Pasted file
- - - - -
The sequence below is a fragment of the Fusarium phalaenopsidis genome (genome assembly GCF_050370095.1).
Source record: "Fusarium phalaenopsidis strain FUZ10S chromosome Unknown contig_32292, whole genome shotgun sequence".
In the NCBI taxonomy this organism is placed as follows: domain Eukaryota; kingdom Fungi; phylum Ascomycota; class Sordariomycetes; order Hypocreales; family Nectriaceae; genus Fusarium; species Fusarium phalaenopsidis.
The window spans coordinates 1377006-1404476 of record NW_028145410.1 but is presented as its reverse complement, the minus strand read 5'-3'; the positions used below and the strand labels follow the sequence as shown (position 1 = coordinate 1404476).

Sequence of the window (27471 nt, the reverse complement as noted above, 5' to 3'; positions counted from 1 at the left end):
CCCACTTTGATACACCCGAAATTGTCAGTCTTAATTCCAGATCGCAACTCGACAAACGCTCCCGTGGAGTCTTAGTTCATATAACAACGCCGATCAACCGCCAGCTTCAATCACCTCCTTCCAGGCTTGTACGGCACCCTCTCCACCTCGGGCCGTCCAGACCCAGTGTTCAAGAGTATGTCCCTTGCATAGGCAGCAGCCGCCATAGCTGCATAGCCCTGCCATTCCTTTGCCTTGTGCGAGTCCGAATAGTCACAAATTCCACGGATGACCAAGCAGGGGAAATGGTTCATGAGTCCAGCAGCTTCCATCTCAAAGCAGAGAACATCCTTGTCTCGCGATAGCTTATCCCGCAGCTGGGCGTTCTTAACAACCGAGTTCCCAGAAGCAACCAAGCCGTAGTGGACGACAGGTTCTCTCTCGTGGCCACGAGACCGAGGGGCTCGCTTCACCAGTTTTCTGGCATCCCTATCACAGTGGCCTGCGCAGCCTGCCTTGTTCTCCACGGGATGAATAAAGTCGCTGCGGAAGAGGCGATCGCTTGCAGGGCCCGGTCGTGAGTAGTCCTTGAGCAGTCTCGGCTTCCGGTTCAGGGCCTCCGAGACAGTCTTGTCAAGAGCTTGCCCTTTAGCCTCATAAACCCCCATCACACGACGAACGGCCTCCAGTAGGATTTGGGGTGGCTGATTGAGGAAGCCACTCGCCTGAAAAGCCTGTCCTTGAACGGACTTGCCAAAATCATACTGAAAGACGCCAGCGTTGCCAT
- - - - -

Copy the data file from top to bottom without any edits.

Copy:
The sequence below is a fragment of the Fusarium phalaenopsidis genome (genome assembly GCF_050370095.1).
Source record: "Fusarium phalaenopsidis strain FUZ10S chromosome Unknown contig_32292, whole genome shotgun sequence".
In the NCBI taxonomy this organism is placed as follows: domain Eukaryota; kingdom Fungi; phylum Ascomycota; class Sordariomycetes; order Hypocreales; family Nectriaceae; genus Fusarium; species Fusarium phalaenopsidis.
The window spans coordinates 1377006-1404476 of record NW_028145410.1 but is presented as its reverse complement, the minus strand read 5'-3'; the positions used below and the strand labels follow the sequence as shown (position 1 = coordinate 1404476).

Sequence of the window (27471 nt, the reverse complement as noted above, 5' to 3'; positions counted from 1 at the left end):
CCCACTTTGATACACCCGAAATTGTCAGTCTTAATTCCAGATCGCAACTCGACAAACGCTCCCGTGGAGTCTTAGTTCATATAACAACGCCGATCAACCGCCAGCTTCAATCACCTCCTTCCAGGCTTGTACGGCACCCTCTCCACCTCGGGCCGTCCAGACCCAGTGTTCAAGAGTATGTCCCTTGCATAGGCAGCAGCCGCCATAGCTGCATAGCCCTGCCATTCCTTTGCCTTGTGCGAGTCCGAATAGTCACAAATTCCACGGATGACCAAGCAGGGGAAATGGTTCATGAGTCCAGCAGCTTCCATCTCAAAGCAGAGAACATCCTTGTCTCGCGATAGCTTATCCCGCAGCTGGGCGTTCTTAACAACCGAGTTCCCAGAAGCAACCAAGCCGTAGTGGACGACAGGTTCTCTCTCGTGGCCACGAGACCGAGGGGCTCGCTTCACCAGTTTTCTGGCATCCCTATCACAGTGGCCTGCGCAGCCTGCCTTGTTCTCCACGGGATGAATAAAGTCGCTGCGGAAGAGGCGATCGCTTGCAGGGCCCGGTCGTGAGTAGTCCTTGAGCAGTCTCGGCTTCCGGTTCAGGGCCTCCGAGACAGTCTTGTCAAGAGCTTGCCCTTTAGCCTCATAAACCCCCATCACACGACGAACGGCCTCCAGTAGGATTTGGGGTGGCTGATTGAGGAAGCCACTCGCCTGAAAAGCCTGTCCTTGAACGGACTTGCCAAAATCATACTGAAAGACGCCAGCGTTGCCAT